It seems that the more I try and discuss the eating all the food situation with the squirrels, the more squirrels show up. It used to be one at a time. Not the same squirrel each time, but it was a definite group. I could tell by the scars in their fur and the shape of their tails.

A cowbird a day keeps the finches away! And we have a lot more than one.

Now, we have two babies — about half the size of the bigger gray ones. I have to assume the big ones are their parents. Or maybe aunts and uncles. hard to tell.

This is young lady Cardinal, sprucing up her feathers because there are a couple of boys down in the bushes.
Still preening!

I’m pretty sure they’ve been told to come here, that this is where the good food is. And it seems that the more I talk to them, the less afraid they are. Maybe because I’m so polite?

Awaiting her beau

On the other hand, The Duke goes completely wacko when he sees two, three, four squirrels on the porch and when he gets to barking frantically, the squirrels tend to get a bit hinky and move elsewhere for a while.

The Mourning Dove just watches, but they are quite romantic these days, too.
Ah, romance …

But people? They just eyeball us. I swear this morning I looked on the deck and in the spot where we used to keep the stone frog (I moved it because the squirrels kept knocking it down), there was a little squirrel. Sun-bathing.

Waiting and watching in her tree …

Another was literally lounging on the deck. Relaxed, just lying there. He looked up when I said: “Good morning, young squirrel. How’s it going? Enjoying the sunshine?”

Wooing Cardinals on the deck!

He looked at me, stretched, yawned, jumped up on the railing, then grabbed the feeder and wrapped himself around it.

Meanwhile, there were a couple of Cardinals looking very lovey-dovey on the deck.

The young Cardinal

Lady Cardinal decided to go flying and right after her, flew a young red boy. Literally, right on her tail. I knew he was young because he didn’t have his full coloration. Immediately behind him flew an apparently eager, bigger, redder male.

All three birds headed into the woods at high speed. I couldn’t see them anymore, but I could hear squawking as the two males attacked each other. When those red males meet, they always fight. Very territorial — and there was a young lady involved.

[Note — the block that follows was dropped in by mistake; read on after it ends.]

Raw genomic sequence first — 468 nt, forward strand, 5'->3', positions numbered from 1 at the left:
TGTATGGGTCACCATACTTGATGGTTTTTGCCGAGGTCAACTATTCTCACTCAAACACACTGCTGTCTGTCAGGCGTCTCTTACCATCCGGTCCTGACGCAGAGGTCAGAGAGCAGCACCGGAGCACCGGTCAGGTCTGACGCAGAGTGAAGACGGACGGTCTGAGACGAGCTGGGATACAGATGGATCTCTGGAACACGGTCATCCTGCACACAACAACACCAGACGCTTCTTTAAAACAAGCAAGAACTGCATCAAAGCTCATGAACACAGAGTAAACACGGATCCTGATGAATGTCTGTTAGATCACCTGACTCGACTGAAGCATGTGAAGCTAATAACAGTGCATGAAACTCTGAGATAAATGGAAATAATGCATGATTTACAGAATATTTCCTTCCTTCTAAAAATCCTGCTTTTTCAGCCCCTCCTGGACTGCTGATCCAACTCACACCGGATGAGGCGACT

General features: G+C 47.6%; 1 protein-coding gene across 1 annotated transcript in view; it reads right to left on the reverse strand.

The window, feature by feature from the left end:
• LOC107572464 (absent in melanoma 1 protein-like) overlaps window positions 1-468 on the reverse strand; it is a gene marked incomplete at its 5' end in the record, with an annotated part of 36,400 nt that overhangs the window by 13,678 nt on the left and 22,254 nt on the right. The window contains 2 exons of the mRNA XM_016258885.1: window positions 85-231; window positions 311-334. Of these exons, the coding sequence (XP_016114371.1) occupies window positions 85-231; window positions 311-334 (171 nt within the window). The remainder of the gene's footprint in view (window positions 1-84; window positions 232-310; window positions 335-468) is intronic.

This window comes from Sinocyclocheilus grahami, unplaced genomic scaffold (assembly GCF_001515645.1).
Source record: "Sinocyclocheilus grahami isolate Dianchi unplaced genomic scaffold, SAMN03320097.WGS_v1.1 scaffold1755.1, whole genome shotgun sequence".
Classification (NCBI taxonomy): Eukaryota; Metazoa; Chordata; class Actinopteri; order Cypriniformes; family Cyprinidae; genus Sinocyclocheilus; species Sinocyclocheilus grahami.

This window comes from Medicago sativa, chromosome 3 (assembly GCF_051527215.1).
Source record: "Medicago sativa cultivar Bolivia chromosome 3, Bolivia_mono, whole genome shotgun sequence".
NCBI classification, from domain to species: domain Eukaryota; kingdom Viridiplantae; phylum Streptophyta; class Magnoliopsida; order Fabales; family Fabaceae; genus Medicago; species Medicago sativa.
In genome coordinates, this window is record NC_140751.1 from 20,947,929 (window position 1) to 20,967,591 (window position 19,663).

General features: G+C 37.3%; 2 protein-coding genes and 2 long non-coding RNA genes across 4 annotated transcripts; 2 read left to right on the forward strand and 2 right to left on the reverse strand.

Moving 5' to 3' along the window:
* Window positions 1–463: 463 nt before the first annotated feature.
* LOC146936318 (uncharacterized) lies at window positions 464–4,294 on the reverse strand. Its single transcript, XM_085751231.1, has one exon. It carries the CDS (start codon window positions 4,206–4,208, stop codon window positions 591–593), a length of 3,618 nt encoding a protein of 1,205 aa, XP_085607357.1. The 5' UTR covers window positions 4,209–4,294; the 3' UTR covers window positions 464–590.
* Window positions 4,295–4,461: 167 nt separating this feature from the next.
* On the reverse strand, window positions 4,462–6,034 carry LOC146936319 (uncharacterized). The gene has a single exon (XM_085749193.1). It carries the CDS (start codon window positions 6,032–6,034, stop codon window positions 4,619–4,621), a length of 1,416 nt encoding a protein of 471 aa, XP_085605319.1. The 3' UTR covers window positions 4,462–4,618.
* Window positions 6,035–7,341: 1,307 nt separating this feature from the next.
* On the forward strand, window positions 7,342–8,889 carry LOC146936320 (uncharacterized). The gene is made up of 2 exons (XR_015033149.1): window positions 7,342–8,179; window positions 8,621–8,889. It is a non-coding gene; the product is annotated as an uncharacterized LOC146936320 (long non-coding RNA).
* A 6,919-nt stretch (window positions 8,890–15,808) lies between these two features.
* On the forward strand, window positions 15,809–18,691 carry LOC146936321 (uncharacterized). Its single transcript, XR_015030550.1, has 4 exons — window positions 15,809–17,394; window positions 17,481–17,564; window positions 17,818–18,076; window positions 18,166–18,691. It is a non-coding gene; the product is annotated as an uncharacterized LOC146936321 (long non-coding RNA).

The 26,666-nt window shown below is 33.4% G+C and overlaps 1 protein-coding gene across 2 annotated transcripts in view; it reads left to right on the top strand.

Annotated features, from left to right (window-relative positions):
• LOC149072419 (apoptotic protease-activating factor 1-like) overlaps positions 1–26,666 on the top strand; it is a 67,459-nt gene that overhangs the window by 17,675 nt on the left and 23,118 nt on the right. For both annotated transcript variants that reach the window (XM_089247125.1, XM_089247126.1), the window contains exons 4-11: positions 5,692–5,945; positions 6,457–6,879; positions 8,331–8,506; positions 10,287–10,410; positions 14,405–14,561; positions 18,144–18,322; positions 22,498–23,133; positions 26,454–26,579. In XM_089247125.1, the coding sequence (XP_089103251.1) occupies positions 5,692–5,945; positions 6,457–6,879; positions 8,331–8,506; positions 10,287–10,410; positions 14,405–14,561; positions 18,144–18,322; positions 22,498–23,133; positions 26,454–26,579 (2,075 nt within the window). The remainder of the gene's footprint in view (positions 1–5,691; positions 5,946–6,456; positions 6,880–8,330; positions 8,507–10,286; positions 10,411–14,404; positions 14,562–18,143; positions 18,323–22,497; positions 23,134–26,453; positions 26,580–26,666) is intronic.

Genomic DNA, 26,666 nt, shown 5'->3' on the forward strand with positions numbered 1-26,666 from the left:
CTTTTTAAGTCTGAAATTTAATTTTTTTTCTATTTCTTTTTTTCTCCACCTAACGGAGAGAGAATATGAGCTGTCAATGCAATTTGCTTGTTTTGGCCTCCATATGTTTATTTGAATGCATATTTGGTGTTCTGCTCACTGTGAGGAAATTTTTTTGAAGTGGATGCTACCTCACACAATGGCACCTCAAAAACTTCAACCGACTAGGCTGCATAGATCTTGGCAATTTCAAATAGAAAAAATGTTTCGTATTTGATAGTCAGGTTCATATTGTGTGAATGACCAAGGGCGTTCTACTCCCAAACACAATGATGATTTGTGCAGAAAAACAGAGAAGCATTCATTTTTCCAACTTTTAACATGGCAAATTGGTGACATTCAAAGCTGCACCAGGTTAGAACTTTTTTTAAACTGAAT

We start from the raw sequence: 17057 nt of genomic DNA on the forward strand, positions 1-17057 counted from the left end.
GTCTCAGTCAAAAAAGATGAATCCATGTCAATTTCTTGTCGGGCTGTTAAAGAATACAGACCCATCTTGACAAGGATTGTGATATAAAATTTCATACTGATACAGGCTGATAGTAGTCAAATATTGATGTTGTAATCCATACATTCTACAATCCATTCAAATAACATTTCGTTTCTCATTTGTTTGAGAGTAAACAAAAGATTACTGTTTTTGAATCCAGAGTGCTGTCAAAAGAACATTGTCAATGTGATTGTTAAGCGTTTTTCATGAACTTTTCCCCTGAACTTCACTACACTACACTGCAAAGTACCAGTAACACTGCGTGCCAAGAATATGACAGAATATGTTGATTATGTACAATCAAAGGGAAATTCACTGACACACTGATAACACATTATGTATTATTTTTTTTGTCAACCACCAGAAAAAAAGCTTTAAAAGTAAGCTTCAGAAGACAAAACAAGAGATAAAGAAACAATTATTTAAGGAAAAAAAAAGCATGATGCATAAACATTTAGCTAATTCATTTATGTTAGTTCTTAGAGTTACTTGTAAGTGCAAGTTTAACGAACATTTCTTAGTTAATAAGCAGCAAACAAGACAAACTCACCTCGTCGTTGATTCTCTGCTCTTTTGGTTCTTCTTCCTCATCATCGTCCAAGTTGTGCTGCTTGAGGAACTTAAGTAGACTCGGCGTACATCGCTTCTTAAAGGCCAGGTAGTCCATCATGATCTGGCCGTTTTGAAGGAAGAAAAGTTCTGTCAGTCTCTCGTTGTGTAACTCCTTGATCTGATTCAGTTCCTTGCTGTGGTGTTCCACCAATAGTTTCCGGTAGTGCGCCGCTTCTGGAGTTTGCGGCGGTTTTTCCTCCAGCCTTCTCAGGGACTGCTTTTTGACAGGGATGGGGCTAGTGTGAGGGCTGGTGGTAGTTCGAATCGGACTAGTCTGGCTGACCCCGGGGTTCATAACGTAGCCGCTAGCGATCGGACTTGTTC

Boys will be boys, even when they have bright red feathers.



I have a lot of news to convey. So much that I thought I’d just show pictures of the bright yellow Goldfinches that have been hovering around the house. We are surrounded by wildlife apparently lured here by the vast quantity of black sunflower seeds.

Isn’t he lovely?

The doves nestle into the flat feeder and don’t leave until they are so full they can’t eat one more seed. The finches are out in force, as well as the usual other local scavengers. And there’s a brown bird with a black and white striped wing that appears to be the lady of the White-winged Grosbeak, although they are not common in our part of the woods. They are conifer loving birds.

Two well-fed doves

Our woods is 90% oak trees and whatever fir trees we have are pretty stunted and uninspiring. My guess is that black sunflower seeds have mystical powers and draw creatures of all kinds.

One Tufted-Titmouse sitting on the rail …

This got me thinking about house insurance. And bears. It has been recommended that if there are bears hanging around, that maybe we’d like to remove the bird feeders. Which made me wonder whether or not our insurance includes destruction by bears. I’m betting not. I could be wrong, but rarely does insurance cover the things on which you need coverage.

Double trouble

Meanwhile today I learned my son does NOT have my heart disease — which means my granddaughter doesn’t have it either — at least not from me. Garry got a “thing” removed from his face and apparently his vast number of hours of lying in the sun have done him no particular harm.

AND my chimney is not falling down. All the bricks I found didn’t fall out of the chimney. They had been tucked under the house to keep our dog Tinker from digging there, so they were just old broken bricks.

Now all I have to worry about is replacing the mailbox, replacing the back door and storm door, and putting a storm door on the front of the house. Phew!

So … bright yellow Goldfinches it is.

MOURNING DOVES – Marilyn Armstrong

Although I appreciate the Doves — they are our major “clean up” birds — they have got to be the dullest birds in the wood. They stake out a claim on a branch and just sit there.

Occasionally, they turn their heads right or left. Every now and then, they lift a wing and stick their head under it.

Mostly, they sit. Like big, brown cushions, they relax on a thick branch which is their version of a recliner, I think. They seem to be waiting for something, but I have no idea what it might be.

One Mourning Dove
Almost looking at each other!
Notice that their heads moved

Sometimes, they look at each other. Usually, they just stare vacantly ahead. The good news is that they are pretty big and if you can find the right setting (on MY camera it’s “Setting” as primary), they make a pretty picture.

But they don’t do anything but sit on that branch and stare.

Oh wow! Looking at each other! So exciting!